The institution of arbitration, which is based on the freely expressed will of the parties, provides the contracting parties with a number of appropriate tools to ensure the greatest possible certainty as to the interpretation and outcome of their contractual relations in the event of a trade dispute.
Compared to ad hoc arbitrations, the role of permanent arbitration institutions has steadily increased in England recently. According to the latest data, 86% of all appeals in England fall on permanent international commercial arbitration and only 14% on ad hoc. There is also a close relationship between institutional arbitration and ad hoc arbitration. One of the manifestations of the interaction of these two different types of arbitration is the practice of promoting ad hoc arbitration by permanent arbitration centers.
The IQ Decision team of lawyers represented clients in arbitration proceedings with a wide range of issues, including: disputes in trade finance and lending, disputes related to international contractual rights and obligations, joint ventures, as well as disputes in the field of energy and natural resources, telecommunications and pharmaceuticals.
International commercial arbitration can be defined as a special alternative judicial method for resolving civil disputes arising from foreign economic activity and complicated by the “foreign element”; carried out on the basis of the voluntary will of the parties, taking into account the specifics of the bodies and the procedure for selecting the arbitrators authorized to consider these disputes; and recognized by the government of various countries in terms of recognition and enforcement of decisions on such disputes, which are final and binding on the parties.
Historically, in the area of trade (commercial) disputes in England for a long time the courts considered an agreement to refer a dispute to arbitration as an agreement that the parties can unilaterally withdraw from (the principle of “revocation”). The possibility of using this principle was due to the fact that the English Common Law laid down a provision on the inadmissibility of the voluntary refusal to appeal to the state court, since this contradicted the concept of public policy. On this basis, English common law did not recognize the binding nature of the arbitration agreement concluded by the parties.
Thus, initially, the decisions of the arbitration courts could not be enforced by state coercion and force. With the unwillingness of the aggrieved party to execute the arbitration decision voluntarily, the winning party did not have any other options to execute the decision, except to apply to initiate a new trial in the British state court. The provision on judicial unenforceability of arbitration agreements in accordance with common law reduced their effectiveness and negatively influenced the development of international trade relations in England.
Over time, the state gradually begins to intervene in regulating the activities of arbitration courts in England, first recognizing decisions and authorizing their execution, and then regulating to a greater or lesser extent various issues related to the arbitration of trade disputes.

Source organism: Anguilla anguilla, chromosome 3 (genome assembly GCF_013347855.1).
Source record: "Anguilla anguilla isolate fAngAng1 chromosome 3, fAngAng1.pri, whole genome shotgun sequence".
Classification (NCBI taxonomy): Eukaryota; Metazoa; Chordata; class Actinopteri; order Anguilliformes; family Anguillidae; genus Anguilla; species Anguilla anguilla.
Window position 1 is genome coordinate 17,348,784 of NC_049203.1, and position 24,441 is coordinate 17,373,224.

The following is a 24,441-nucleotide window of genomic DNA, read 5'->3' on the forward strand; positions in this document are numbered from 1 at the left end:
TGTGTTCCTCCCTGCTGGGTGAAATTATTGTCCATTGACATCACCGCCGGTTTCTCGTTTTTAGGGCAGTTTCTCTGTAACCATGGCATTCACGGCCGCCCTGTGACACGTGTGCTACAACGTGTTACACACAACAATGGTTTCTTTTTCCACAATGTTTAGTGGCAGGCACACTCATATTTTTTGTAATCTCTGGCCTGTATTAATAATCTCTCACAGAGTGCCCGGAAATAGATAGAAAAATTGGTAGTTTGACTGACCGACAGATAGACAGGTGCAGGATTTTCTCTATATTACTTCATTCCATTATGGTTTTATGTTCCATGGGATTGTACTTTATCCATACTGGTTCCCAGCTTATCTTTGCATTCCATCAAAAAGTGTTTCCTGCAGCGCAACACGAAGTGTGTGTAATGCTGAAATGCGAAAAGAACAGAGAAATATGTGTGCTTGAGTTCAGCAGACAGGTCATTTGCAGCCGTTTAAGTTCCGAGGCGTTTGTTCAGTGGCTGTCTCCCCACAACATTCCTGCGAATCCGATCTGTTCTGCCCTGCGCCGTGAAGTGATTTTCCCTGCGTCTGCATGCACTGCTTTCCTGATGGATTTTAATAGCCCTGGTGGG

The activities of England’s oldest commercial arbitration, the London Court of International Arbitration (LCIA), contributed greatly to the development of arbitration law in England and in the world.
Currently in England, the task is to reduce the number of appeals to the state courts. There is a special procedure in England whereby parties are encouraged to use international commercial arbitration. Recently, this procedure took the form of a formal recommendation.
The basis of the functioning of international commercial arbitration is the arbitration agreement of the disputing parties (clausula arbitriosa). An arbitration agreement is an agreement of the parties that all disputes arising or which may arise out of a contract are referred to international commercial arbitration. For consideration of a dispute by international commercial arbitration, reference in the contract or reference to another document containing the arbitration agreement is sufficient.
There are various classifications of types of arbitration agreement. An arbitration agreement may be concluded in the form of a clause in a contract called the arbitration clause, or in the form of a separate agreement, often referred to as an arbitration record.
The arbitration agreement must be submitted to international commercial arbitration in the form of an agreement, statement or any reference of the parties, providing for arbitration in accordance with the Rules of the chosen international commercial arbitration. For example, the preamble of the Rules of the London Court of International Arbitration explicitly stipulates this requirement “If any agreement, arbitration record or reservation provides for arbitration according to the Rules of the LCIA, it is considered that the parties agreed to arbitration proceedings in accordance with the current Rules and amendments to it, which entered into force before the commencement of the arbitration process.”
Lawyers from IQ Decision UK counsel clients on all aspects of international arbitration, developing the most optimal solutions taking into account the peculiarities of clients’ business.
We provide legal support at all stages of dispute resolution: from conducting pre-arbitral negotiations and agreeing arbitration clauses to enforcing final arbitral awards.
We are ready to respond promptly to customer requests and get involved at any stage of resolving the conflict. Our lawyers have tremendous experience in successfully settling disputes in the interests of clients in the early stages of resolving disputes.
For each client, we develop an individual procedural strategy, including arbitration and related litigation. We successfully cooperate with international and national law firms from other jurisdictions and coordinate multi-jurisdictional court proceedings, including those aimed at obtaining the satisfying remedies and enforcement of arbitral awards.